While many were starting to prepare their obituaries on the storied career of Derek Jeter, as recently as the early stages of the 2011 major-league baseball season, Brian Butterfield remained unimpressed. He was certain the New York Yankees captain would bounce back.
"He's always been tremendously dedicated, always been a selfless guy, a great teammate," the Toronto Blue Jays third base coach said on Thursday. "I'm not surprised at anything he does and he might do it for another 10 years as far as I'm concerned."
With the Yankees in Toronto challenging for yet another division title in the American League East, Jeter – at the so-called advanced age of 38 – is once again the catalyst.
The Yankee shortstop came into the game hitting a lofty .320 and leading the American League in hits with 208 – the oldest player to collect at least 200 hits in a season since Paul Molitor did so at age 40 in 1996.
Jeter is also just the fourth player in MLB history to record a 200-hit season 14 or more years after doing it for the first time, joining the likes of Ty Cobb, Pete Rose and Molitor.
The Yankees (90-66) could have used some of Jeter's offensive magic Thursday night but were stifled by a solid pitching performance from Toronto starter Brandon Morrow in a 6-0 Blue Jays (69-87) victory.
Morrow tossed a solid seven innings of shutout ball with Brett Lawrie and J.P. Arencibia each knocking home runs to help lift Toronto to victory.
Butterfield has a better take than many on Jeter's highlight-reel of an 18-year career as he was in the Yankees organization as a roving minor-league instructor when New York made Jeter their first-round pick (sixth overall) in the 1992 draft.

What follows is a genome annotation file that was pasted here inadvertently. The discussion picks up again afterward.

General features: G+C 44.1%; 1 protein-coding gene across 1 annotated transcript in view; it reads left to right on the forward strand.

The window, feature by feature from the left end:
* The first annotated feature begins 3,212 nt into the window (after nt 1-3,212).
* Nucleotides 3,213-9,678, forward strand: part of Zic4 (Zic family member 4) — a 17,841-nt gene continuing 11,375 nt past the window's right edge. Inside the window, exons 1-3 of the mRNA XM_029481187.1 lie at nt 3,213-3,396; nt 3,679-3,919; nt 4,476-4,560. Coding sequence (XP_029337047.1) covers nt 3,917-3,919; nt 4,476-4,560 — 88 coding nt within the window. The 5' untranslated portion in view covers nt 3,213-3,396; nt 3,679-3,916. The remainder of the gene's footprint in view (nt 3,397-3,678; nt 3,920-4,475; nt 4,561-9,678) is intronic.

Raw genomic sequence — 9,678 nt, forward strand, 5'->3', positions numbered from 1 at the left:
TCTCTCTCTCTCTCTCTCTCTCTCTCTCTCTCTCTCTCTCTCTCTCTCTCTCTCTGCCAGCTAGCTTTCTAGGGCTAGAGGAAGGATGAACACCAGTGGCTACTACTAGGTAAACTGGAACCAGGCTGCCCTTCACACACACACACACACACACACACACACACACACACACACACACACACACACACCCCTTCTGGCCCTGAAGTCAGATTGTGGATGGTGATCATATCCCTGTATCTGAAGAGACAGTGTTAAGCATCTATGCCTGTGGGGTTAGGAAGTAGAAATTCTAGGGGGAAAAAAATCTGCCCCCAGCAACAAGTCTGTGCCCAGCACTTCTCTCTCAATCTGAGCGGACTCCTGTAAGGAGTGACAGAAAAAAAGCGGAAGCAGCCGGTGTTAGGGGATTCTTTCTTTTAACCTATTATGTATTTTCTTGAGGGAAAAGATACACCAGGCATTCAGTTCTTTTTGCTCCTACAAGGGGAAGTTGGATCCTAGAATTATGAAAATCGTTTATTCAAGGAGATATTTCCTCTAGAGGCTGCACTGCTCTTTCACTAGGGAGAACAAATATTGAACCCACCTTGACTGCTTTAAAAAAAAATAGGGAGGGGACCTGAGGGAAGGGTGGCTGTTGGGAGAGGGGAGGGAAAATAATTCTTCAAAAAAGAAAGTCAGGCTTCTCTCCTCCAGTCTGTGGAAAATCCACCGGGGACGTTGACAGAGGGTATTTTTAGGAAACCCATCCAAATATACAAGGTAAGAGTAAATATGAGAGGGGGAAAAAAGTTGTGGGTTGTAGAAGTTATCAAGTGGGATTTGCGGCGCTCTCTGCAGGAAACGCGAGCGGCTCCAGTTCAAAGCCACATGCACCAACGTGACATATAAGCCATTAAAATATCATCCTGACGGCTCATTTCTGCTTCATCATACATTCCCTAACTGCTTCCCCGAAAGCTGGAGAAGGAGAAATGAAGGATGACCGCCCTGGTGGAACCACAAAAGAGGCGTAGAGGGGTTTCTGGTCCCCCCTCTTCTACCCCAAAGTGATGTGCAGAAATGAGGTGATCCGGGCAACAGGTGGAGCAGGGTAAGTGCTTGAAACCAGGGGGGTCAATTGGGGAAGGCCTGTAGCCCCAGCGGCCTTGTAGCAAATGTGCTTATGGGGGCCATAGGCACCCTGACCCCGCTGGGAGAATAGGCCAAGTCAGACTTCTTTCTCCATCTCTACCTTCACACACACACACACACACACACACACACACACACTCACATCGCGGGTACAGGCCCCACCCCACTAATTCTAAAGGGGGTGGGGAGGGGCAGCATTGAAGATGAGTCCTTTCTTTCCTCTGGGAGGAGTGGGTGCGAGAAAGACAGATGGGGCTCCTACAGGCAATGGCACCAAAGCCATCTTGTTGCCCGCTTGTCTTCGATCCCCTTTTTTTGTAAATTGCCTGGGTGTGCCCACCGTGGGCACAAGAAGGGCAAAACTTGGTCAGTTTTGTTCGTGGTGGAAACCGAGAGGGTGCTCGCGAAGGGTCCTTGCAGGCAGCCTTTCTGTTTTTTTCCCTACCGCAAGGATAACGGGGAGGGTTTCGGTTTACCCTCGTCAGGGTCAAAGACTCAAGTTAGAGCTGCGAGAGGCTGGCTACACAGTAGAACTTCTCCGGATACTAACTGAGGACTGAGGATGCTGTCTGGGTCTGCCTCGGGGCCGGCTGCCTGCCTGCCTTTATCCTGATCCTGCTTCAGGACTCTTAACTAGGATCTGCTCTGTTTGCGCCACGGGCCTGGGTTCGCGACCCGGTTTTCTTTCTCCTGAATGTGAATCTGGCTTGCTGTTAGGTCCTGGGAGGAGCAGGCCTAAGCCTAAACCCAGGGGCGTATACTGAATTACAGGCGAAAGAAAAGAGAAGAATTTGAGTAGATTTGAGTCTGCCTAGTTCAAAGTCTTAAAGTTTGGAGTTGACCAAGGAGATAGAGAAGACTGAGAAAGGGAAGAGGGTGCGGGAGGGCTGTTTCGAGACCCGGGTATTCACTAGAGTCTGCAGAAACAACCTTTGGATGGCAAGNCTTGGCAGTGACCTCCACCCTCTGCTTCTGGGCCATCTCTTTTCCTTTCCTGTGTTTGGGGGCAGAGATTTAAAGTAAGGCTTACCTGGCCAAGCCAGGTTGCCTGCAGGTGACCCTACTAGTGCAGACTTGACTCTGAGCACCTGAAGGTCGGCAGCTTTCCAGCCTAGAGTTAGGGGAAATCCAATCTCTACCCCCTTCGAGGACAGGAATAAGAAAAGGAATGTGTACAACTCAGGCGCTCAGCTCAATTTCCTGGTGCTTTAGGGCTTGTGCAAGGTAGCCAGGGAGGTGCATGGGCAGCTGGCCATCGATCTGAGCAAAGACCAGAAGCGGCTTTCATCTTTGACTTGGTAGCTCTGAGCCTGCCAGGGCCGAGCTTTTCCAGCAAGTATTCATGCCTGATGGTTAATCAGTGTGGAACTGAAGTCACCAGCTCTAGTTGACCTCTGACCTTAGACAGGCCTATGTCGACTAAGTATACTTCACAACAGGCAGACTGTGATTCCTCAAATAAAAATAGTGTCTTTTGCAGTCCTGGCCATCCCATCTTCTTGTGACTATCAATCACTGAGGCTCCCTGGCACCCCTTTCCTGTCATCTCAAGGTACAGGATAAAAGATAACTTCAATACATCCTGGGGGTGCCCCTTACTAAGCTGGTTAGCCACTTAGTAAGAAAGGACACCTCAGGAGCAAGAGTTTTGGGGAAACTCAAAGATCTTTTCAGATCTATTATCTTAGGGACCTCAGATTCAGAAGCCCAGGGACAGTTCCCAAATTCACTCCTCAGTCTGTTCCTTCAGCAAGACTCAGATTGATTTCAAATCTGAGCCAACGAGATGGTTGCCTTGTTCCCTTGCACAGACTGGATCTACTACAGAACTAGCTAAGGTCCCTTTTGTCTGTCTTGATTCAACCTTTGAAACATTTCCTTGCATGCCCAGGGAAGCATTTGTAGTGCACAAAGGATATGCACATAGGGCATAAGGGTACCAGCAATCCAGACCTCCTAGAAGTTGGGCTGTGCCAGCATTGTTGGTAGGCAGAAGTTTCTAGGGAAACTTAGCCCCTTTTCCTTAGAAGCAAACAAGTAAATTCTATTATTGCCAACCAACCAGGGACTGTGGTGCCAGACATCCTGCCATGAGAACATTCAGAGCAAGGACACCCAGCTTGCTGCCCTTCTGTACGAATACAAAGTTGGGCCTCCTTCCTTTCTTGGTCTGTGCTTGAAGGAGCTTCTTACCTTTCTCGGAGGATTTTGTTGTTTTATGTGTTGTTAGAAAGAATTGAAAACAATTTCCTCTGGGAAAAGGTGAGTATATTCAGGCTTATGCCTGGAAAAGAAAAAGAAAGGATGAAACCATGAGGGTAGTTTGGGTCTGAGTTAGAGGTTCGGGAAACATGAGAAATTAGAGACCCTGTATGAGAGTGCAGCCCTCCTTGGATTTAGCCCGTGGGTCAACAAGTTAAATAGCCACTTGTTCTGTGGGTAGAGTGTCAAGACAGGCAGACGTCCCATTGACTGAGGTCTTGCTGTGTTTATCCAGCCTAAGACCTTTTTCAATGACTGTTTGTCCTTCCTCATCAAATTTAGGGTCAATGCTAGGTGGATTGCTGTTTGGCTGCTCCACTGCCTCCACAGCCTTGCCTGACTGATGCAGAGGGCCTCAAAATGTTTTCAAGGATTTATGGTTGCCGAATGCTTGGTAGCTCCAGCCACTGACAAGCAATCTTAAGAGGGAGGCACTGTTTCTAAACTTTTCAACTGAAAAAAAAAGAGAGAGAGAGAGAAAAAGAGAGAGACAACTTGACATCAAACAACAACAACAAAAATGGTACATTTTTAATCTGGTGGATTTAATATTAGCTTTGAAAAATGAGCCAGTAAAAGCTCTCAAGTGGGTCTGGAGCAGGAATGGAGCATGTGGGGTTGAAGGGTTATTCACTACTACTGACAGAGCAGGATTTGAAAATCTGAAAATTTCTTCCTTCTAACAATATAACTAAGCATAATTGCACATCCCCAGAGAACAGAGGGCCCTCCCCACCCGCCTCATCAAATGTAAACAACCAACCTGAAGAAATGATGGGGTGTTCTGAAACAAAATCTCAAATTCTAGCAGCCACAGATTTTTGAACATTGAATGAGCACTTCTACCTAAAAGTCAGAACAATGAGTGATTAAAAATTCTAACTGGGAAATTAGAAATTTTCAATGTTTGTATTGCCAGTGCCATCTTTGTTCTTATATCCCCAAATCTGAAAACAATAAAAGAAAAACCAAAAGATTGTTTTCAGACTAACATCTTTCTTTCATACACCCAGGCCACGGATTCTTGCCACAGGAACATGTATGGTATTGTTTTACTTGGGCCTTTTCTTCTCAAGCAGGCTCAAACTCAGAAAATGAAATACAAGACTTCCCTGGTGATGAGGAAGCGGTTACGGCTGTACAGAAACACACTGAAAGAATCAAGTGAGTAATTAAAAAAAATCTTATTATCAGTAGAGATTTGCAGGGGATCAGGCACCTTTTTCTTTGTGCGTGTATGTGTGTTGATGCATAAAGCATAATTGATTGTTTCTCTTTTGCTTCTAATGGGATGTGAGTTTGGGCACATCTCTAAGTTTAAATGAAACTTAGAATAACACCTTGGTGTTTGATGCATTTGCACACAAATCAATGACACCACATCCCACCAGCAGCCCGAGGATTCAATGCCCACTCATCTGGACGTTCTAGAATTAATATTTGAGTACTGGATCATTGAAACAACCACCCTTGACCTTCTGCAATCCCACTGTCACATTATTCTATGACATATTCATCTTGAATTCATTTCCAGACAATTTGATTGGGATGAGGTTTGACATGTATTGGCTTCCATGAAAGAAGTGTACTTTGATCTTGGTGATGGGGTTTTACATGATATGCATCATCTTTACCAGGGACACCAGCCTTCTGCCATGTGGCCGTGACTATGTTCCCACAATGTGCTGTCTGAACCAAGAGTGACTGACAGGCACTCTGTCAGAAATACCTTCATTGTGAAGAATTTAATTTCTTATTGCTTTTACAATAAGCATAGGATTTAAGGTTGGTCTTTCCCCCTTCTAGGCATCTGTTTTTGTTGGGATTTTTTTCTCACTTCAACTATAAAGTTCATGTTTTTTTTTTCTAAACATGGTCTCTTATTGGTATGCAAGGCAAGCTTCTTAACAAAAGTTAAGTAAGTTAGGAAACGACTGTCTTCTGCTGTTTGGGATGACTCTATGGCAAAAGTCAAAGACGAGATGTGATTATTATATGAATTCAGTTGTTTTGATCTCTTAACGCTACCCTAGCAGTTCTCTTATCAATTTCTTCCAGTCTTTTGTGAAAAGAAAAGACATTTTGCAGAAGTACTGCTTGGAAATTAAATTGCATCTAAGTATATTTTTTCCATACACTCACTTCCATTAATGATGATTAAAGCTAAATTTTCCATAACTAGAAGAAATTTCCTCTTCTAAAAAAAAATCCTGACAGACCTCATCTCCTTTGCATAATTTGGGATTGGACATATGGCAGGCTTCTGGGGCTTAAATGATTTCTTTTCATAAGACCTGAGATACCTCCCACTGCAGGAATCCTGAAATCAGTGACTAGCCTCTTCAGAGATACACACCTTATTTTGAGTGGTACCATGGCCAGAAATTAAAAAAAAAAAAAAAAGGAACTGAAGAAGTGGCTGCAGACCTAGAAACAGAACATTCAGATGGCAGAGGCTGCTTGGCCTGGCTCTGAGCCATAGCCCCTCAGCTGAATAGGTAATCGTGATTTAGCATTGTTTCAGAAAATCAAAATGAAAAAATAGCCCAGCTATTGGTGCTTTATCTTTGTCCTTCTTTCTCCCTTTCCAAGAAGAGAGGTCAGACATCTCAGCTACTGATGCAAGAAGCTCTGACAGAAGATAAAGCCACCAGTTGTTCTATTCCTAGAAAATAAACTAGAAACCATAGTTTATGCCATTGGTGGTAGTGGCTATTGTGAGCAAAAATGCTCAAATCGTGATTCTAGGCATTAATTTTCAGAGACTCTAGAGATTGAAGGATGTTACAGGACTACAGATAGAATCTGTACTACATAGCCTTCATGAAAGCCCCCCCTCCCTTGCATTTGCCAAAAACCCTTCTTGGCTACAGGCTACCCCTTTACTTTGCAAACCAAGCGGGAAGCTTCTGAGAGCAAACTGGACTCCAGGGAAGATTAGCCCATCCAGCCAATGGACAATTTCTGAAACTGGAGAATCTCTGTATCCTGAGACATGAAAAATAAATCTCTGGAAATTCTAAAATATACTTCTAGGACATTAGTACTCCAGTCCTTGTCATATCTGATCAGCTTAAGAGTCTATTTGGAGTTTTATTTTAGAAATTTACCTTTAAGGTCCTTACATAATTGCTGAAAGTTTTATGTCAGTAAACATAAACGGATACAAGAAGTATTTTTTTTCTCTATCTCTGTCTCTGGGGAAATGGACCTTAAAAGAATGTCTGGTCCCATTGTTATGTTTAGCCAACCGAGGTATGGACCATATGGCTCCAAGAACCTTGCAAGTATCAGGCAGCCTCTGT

Butterfield got his hands on him the following year in the fall instructional league in Tampa after Jeter batted .295 in his first full professional season at Class-A Greensboro, but had also committed a whopping 56 errors in 126 games.
"Derek injured his wrist toward the end of his first [full] professional season and I think it was actually a blessing," Butterfield said. "When he came to the instructional league he couldn't hit so it was 50 days of just defensive work. And that was fantastic, especially for a young shortstop with some upside.
"He was able to concentrate, we were able to do video, we were able to morning and afternoon workouts. And it was just concentrating solely on defence. And he didn't have to think anything about hitting."
Butterfield said Jeter got better, and quick. "He's got great aptitude," Butterfield said.
Many felt Jeter's slide was inevitable following a dismal 2010 season when he batted a career-low .270 and the chorus didn't dim any over the early portion of last year.
Armed with a new swing, Jeter looked overmatched as his average slipped to .242 over the first month of the season and the pressure was ramped up for manager Joe Girardi to bury him in the batting order.
In mid-June, Jeter suffered a calf injury that landed him on the disabled list for the first time since 2003, and he came back a changed man.
Our for a month, Jeter returned with his old hitting mechanics in tow and the affect was dramatic.
On July 9, he recorded his milestone 3,000th hit with typical Jeter panache – on a home run against David Price of the Tampa Bay Rays – and he would go on to hit .327 over the second half of the season, a surge that hasn't yet abated.
"When I saw him in spring training this year I couldn't believe how good he looked," Butterfield said. "He's always looked great, he's always kept himself in great shape, takes great care of himself. But he looked even more streamlined.
"He talked about his diet and how he's got a cook, he's got someone who takes care of his meal planning."
And now Jeter is taking care of the Yankees.